Posts Tagged ‘Fly Tying’
The Silver Doctor is a long popular salmon fly that has seen many variations since its creation in the mid 1800s. This variation keeps true to the color scheme and the staple silver body, but with some modern influence and the use of a tube.
When it comes to Spey flies you can’t get away from the name Alec Jackson. Most recognizable in the series of Daiichi brand hooks that he developed. As I sit at my vise and tie spey fly after Spey fly, his name keeps flashing in front of me. I keep asking who is Alec Jackson and how did he get his name on every pack of these elegant and beyond durable hooks?
This is a pattern from Claude H. Bernard who guides on the Bonaventure river in Québec for atlantic salmon. Originally tied for walleye and then adapted for atlantic salmon. The Grenade was the winner in the hairwing creation category in the 1986 fly tying championship of the FQSA. HOOK: Daiichi Alec Jackson THREAD: Uni-Thread yellow […]
In this book, Charlie Craven takes a no BS approach in introducing the reader to the art of fly tying. Like many fly tiers, I am mostly self-taught. I like to think I’ve done pretty well for myself. I certainly can’t take all of the credit for the techniques I’ve figured out at the vise, […]
Juan Ramirez writes the blog, The Hopper Juan. He is a fly fishing guide for Anglers Covey, a fly tying instructor for Ghillies Fly Shop and Anglers Covey, as well as a father, husband and worker bee.
Whether you’re on the East Coast, the West Coast or the Gulf Coast, you will find forage fish like the anchovy or smelt– and any number of species that resemble them.
Classic Wet Flies Patterns from Ray Bergman’s Books: Trout, Just Fishing, and With Fly, Plug, and Bait Photos, flies, text, and updated recipes by Don Bastian This photographic collection of traditional wet fly patterns, recipes, and notes, when completed, will contain four-hundred eighty-three flies selected from Ray Bergman’s books. This number was determined by including […]
“Talking turkey” is an old idiom referring to a candid discussion. In present use the phrase denotes a matter of business, a factual and straightforward approach to problem solving. This contemporary definition works just fine, unless you are a fly fisherman.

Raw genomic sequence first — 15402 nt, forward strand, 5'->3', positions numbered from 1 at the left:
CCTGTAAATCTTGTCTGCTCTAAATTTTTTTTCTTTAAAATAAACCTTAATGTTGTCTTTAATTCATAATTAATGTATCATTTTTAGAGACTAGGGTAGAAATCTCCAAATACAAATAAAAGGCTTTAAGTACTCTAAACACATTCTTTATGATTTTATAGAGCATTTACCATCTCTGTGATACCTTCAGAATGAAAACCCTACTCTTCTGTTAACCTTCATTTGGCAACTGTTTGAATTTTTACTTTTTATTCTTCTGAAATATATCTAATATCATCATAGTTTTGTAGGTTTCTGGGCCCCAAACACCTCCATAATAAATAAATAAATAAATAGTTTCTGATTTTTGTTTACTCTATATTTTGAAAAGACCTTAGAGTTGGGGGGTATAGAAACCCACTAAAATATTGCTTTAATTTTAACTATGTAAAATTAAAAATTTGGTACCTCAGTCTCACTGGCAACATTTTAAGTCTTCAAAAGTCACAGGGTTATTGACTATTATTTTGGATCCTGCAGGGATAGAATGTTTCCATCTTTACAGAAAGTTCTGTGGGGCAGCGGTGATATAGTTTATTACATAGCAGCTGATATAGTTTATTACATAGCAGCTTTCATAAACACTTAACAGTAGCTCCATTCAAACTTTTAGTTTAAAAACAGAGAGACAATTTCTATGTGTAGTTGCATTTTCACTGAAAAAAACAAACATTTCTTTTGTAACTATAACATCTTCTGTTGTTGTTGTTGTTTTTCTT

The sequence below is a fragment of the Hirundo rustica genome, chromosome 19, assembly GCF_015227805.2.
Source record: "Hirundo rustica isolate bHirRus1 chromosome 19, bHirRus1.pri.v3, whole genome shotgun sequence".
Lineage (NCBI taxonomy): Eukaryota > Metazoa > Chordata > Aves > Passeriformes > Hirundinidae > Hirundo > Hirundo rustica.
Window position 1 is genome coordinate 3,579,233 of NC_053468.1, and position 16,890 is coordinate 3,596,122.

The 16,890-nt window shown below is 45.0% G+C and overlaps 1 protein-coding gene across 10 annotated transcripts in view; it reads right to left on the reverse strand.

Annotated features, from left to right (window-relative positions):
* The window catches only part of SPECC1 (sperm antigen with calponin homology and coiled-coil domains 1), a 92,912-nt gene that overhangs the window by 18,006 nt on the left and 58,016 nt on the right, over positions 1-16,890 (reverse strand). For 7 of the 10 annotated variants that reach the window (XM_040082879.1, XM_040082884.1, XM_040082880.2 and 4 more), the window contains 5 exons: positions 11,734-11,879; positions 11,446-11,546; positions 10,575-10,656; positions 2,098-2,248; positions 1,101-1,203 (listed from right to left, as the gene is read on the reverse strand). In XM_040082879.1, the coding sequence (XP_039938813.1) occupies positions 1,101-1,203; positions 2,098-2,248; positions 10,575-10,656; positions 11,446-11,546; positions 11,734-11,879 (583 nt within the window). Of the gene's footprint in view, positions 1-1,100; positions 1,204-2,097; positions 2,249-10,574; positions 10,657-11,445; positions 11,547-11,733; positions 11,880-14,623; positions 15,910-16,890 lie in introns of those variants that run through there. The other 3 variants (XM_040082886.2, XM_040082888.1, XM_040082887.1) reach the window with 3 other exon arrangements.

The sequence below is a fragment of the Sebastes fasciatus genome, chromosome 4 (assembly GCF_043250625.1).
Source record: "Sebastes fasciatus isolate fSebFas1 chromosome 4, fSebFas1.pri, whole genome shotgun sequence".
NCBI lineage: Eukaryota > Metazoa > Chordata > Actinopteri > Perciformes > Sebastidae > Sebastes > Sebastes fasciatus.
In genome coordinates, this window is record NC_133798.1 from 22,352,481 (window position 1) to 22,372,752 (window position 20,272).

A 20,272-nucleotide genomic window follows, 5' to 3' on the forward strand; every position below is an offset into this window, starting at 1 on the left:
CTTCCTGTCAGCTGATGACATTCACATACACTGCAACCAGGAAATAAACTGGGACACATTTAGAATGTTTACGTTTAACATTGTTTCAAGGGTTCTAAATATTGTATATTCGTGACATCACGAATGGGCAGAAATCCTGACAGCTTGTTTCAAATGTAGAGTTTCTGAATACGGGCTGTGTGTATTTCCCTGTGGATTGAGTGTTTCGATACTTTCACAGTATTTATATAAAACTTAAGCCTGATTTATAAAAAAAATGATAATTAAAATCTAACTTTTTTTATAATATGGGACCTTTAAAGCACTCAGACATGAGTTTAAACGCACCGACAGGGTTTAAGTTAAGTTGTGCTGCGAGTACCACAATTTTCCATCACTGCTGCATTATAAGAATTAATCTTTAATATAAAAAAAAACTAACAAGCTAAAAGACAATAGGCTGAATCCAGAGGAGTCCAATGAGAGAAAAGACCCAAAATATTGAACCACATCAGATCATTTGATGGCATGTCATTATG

The following is an excerpt from the book, Opening Days, by Richard Chiaponne. It is from the chapter titled, “Perfect: A Fly Tier’s Beginnings.”
Hatches is excited to announce that we’ve created a Hatches Magazine group on Flickr. This is an opportunity for you to share all of your fly tying and fly fishing related photographs with other readers, and oh yeah, we’ll be watching too. Each week we’ll be on the lookout for outstanding photographs, which we’ll be […]
This week’s typing tip is in response to a question by Hatches reader, Nick S. from Boise, ID. Nick wanted to know if we had any suggestions for a small, lightweight fly tying vise to use streamside, or on backcountry fly-in/ hike-in fly fishing trips.
Modern fly tiers love to employ the “latest and greatest” materials and techniques in their patterns. If a material orbits Earth in the Space Shuttle, chances are it becomes fodder for the tier’s bench. If some famous angler starts hackling dry flies with pig bristles, chances are the local fly shop will soon sponsor a […]
Do what you love, and you’ll never work a day in your life. There is no better example of that approach to life than the case of 85 year old Stanley Cooper Jr., of Tunkhannock, PA.
Horse hair is one of Wyoming’s most abundant natural resources. Coal, oil, and natural gas are the media darlings, but horse hair is everywhere in the Cowboy State. To a fly tier, it would be a shame to waste all that beautiful long hair when it looks so good wrapped around a fly hook. It […]
The story of the Adams begins just 12 miles south of Traverse City, Michigan, off County Road 611 in the small township of Mayfield. It was here, in 1922, at the Mayfield Pond where Leonard Halladay created the famous Adams fly.